MortgageReverse

Tips for Forging Reverse Mortgage Referral Partnerships with Attorneys

Referral partnerships can be the bread and butter for a reverse mortgage originator, helping to facilitate borrower leads that may not be within the sphere of influence of a particular loan officer. Real estate attorneys can prove to be among these valuable referral partners, but there are also some things that one should know before attempting to forge those kinds of connections.

“The first thing [loan officers should know] would be that they need to be prepared to educate that lawyer about their product in a way that’s not a sales pitch, and that’s educational,” says Gary M. Singer, a board-certified real estate attorney in Fort Lauderdale, Fla. in a recent interview on The RMD Podcast. “We get approached, as lawyers, a lot by people who want us to refer stuff.”

This also leads to a second idea, which is that lawyers don’t have as much business to refer as some people think they do, Singer says, since clients are usually sent to attorneys instead of the other way around. Still, when those situations do arise, there is one key attribute that makes lawyers excellent referral partners.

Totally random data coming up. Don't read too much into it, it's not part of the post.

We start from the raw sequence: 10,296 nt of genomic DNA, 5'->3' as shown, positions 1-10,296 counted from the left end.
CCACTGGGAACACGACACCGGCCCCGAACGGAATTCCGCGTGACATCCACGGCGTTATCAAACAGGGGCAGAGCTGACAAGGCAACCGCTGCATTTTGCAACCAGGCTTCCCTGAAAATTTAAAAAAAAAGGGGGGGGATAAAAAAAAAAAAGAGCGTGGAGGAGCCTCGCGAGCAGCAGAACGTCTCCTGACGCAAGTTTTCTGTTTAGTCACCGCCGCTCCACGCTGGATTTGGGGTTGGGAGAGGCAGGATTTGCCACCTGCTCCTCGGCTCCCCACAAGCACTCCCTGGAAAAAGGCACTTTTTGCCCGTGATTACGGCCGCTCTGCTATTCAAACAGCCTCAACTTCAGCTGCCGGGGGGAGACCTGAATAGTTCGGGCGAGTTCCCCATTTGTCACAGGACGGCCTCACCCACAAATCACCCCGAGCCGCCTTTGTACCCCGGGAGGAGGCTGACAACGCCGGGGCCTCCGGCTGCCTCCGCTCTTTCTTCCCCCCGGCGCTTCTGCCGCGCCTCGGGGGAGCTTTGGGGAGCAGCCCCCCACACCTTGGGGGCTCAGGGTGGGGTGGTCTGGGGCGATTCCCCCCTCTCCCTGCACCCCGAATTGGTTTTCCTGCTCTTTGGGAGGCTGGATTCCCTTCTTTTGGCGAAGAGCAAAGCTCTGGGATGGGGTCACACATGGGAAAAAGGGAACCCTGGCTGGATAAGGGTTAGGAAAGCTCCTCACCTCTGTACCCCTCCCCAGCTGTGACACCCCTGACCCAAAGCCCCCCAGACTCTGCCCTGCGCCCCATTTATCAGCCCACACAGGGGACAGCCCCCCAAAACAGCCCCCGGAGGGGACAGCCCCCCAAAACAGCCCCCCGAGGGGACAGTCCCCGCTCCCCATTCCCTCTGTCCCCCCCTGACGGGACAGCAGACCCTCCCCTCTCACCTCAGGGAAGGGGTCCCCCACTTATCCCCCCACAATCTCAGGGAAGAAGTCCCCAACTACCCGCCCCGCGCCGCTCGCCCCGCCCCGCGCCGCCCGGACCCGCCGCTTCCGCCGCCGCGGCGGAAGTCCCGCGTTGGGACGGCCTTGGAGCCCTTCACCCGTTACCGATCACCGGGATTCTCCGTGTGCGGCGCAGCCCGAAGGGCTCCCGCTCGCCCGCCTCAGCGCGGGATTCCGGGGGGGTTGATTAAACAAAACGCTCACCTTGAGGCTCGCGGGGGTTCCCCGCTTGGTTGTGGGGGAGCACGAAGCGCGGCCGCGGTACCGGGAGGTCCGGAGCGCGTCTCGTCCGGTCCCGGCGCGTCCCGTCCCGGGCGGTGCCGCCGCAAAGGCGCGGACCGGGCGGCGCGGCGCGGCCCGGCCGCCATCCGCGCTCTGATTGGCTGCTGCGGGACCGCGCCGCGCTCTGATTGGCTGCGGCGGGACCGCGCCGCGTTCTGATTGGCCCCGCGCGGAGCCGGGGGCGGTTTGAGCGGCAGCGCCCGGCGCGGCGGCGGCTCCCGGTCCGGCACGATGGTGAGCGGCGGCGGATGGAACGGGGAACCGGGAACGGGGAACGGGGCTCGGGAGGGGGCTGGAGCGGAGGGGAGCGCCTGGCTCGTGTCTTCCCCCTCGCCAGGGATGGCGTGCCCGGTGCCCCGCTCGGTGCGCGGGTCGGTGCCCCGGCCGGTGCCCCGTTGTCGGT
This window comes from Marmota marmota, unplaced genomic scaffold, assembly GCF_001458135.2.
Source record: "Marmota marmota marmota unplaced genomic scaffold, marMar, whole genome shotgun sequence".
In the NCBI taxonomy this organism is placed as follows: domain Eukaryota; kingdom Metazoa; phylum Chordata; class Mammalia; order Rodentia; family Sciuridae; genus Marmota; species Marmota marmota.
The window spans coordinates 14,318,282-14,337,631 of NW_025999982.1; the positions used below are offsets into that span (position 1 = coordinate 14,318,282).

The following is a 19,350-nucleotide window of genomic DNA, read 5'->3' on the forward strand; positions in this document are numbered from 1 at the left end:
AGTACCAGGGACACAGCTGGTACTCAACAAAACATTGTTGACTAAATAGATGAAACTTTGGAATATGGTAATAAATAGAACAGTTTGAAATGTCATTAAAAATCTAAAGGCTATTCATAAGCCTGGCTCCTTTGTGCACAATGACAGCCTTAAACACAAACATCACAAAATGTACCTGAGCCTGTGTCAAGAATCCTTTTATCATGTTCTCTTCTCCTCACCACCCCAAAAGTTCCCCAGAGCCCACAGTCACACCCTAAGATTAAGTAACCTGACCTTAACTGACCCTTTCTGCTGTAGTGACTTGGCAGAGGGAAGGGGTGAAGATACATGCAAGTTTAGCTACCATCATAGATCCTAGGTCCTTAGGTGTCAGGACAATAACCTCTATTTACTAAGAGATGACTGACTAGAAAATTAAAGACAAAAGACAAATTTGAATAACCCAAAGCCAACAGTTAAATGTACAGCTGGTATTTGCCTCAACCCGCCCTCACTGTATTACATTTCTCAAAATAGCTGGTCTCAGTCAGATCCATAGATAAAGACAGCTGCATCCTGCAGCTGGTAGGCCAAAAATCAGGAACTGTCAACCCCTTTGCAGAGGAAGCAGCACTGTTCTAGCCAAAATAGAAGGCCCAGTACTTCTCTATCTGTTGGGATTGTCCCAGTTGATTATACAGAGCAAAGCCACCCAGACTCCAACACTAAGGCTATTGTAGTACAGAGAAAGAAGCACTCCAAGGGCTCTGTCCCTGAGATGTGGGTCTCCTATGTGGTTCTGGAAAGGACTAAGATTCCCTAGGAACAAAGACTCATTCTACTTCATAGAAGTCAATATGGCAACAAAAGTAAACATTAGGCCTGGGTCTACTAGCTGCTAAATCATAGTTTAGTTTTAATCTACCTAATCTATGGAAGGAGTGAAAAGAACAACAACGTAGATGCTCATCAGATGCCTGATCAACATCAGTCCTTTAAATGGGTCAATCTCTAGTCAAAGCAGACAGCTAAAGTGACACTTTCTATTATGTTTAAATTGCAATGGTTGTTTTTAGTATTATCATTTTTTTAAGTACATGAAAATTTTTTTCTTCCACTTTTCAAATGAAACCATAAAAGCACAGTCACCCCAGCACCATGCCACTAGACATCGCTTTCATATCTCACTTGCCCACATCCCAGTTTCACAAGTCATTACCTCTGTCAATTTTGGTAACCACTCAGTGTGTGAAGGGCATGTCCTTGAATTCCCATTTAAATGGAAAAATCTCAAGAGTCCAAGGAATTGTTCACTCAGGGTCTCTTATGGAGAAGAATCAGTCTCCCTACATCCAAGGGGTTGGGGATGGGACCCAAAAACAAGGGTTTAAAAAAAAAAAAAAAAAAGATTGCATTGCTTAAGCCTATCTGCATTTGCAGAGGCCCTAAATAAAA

“We [as attorneys] tend to be very, very loyal and send [referrals] to people that have done a good job by our clients in the past,” Singer says. That connection can feed directly into the reputation of the lawyer, and if his or her reputation can be bolstered by forging an effective referral partnership, the lawyer will generally be more receptive.

“When you do approach that lawyer, you have to show that you’re going to make them look good,” Singer says. “That you’re going to get the job done, reasonably, quickly and you’re going to be communicative about the process.”

Being communicative and having a demonstrable way of showing these things could help an originator find a new, potentially lifelong referral partner, Singer says.

“I’m [often] still referring to the same people I referred ten years ago because I have to trust my reputation to them,” he says. “Lawyers are typically extremely concerned about their reputation. Me personally, if I don’t feel comfortable referring something, I’d rather tell someone that I don’t have anyone to refer and will instead offer up a resource to go look up rather than put myself out there.”

Still, solid lenders and loan officers who are in the lending industry at-large, but those with a demonstrable record of preserving or bolstering their partners’ reputations will naturally get more attention, Singer says.

“I definitely have my go-to folks that have proven that they know what they’re talking about, and can get the job done,” he says.

For more of Gary Singer’s perspectives on the reverse mortgage industry and the interactions between it and the legal profession, listen to the latest episode of The RMD Podcast.

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